Back to Basics

The nose-to-tail philosophy of cooking makes a comeback in the St. Louis foodie scene.

 

There was a time when the majority of cooks and chefs broke down their own animals in-house and used every bit in their creations. As the rise of modern methods of meat production made it possible to buy pre-cut, pre-packaged meat, off-cuts like organ meats began getting discarded instead of used. As a result, the art of butchering was no longer an important part of the chef's repertoire, and many dishes got lost along the way. Now, as local chefs are getting back to the roots of their craft by using whole animals, diners must get accustomed to finding terms like tongue, head cheese and sweetbreads on their menus once more.

“Butchering is part of the craft that I think was lost for a while and is slowly making a comeback,” says Chef Chris Bork of Blood & Sand, who does much of his own butchering in-house, including partial hogs and whole lambs. “It's not only rewarding for us personally but also for the restaurant, as far as food costs.”

The savings is an important selling point, says Chef Marc Del Pietro, co-owner of The Block restaurants in Webster Groves and the Central West End.

“When we started about five years ago or so, pork prices just kept going up and up,” Del Pietro says. “Finally, I just asked the farmer, 'How much for a whole hog?'” The difference in cost led him to start buying whole animals and processing them in-house. He quickly found there were many more benefits to be had beyond the bottom line.

“When we got into it, we found the meat cuts differently, it seasons differently, it cooks differently. It was slaughtered in the morning and coming in our back door in the afternoon. The quality was so far removed from what we were getting before,” he says.

Chef Anthony Devoti of Five Bistro has been butchering in-house for about eight years, usually whole hogs and lambs. Knowing exactly how the animal was raised and slaughtered is a big plus for him, and he likes that he gets a lot of interesting bits to work with, from fat to blood to sweetbreads. Devoti showcases his skill in dishes like his charcuterie plate, featuring all house-made delicacies like head cheese and beef tongue, one of his favorite parts of the cow.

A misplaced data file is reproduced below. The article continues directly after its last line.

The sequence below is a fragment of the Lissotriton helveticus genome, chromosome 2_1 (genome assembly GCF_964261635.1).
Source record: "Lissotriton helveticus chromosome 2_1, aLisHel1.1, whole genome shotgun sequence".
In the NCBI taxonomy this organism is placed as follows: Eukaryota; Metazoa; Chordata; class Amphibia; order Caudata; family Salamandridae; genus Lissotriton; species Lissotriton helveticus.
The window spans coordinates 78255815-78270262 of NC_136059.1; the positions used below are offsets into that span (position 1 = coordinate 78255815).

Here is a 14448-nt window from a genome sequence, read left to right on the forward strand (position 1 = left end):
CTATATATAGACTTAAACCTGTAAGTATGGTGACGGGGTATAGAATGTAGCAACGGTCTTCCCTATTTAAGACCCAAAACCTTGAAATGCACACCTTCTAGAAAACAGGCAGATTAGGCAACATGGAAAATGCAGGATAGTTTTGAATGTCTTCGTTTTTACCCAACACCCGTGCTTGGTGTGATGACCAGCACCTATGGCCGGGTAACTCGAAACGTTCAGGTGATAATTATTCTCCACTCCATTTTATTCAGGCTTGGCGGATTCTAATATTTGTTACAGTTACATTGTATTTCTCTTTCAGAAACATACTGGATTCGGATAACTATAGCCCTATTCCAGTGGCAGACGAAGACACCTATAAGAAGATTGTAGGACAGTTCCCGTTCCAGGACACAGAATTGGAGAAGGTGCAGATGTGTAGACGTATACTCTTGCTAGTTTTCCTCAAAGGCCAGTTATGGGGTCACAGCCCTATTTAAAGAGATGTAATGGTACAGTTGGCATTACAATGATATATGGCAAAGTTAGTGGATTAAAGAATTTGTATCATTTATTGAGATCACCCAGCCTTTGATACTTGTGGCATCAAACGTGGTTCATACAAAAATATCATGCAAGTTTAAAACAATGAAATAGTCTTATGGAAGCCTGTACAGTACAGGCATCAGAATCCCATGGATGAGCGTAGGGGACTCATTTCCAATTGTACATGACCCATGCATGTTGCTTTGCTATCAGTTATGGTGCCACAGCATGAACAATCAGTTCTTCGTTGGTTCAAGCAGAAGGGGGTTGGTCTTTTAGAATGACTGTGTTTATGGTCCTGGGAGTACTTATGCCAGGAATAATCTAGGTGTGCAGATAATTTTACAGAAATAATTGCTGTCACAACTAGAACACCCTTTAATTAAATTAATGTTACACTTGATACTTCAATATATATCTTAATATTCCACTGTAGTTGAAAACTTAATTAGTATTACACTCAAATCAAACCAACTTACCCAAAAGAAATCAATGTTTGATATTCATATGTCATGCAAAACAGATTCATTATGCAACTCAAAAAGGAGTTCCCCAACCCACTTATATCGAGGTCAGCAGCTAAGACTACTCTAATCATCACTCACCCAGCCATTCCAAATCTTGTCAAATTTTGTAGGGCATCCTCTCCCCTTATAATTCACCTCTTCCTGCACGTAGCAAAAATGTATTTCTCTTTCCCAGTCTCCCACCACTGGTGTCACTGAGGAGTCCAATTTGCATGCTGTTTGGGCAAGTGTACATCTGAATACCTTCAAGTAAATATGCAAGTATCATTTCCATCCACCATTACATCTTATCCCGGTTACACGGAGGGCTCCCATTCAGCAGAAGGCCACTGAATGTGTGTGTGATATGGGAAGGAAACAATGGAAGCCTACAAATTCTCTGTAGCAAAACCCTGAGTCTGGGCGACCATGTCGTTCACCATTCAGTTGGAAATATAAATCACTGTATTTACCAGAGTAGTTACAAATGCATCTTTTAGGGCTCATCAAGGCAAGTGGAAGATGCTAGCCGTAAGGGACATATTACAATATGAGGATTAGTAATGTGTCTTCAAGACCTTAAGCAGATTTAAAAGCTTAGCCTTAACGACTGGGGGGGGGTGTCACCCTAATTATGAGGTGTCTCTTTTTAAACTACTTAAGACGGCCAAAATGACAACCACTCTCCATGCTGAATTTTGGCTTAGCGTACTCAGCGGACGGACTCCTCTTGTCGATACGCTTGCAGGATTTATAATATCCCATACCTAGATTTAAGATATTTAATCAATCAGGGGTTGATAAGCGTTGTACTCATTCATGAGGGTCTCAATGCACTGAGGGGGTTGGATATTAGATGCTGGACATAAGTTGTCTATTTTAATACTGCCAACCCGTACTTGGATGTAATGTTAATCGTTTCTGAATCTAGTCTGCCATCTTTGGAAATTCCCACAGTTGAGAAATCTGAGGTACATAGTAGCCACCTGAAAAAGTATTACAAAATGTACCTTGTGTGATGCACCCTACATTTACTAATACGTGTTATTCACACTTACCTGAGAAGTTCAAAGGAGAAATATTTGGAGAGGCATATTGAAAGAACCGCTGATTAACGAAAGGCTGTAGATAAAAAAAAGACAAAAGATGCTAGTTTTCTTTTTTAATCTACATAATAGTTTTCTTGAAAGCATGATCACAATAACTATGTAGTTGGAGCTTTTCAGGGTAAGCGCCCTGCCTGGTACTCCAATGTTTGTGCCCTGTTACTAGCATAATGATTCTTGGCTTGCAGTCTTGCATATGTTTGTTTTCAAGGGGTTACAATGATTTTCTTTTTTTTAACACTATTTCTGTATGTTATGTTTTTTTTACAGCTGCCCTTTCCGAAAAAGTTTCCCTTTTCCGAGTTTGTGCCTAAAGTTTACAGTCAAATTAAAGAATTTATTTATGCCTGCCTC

“The whole point of a charcuterie plate is to show off what you can do with the animal,” Devoti says. “That's one dish that's literally nose-to-tail.”

Del Pietro, too, uses every part of the animal he can. Pig liver, for instance, goes into his homemade braunschweiger and the hide makes pork rinds.

While some customers still balk at tasting some of the more esoteric bits of the animal, many are starting to come around. “I think a lot of Americans are still very conservative about food,” Del Pietro says. “So it's a cool thing when people come in and try something. That's a great compliment for us.”

Bork says that he, too, sees more guests willing to do what it takes to develop their palates. “I didn't like liver the first time I had it,” says Bork. “I didn't like oysters the first time I had one. It takes some time. I find that more and more people are willing to work on it a little more and try things a couple of times.”

 

4409_1448.jpgRed wine braised pork, The Block

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Photo credit: Christopher Gibbons

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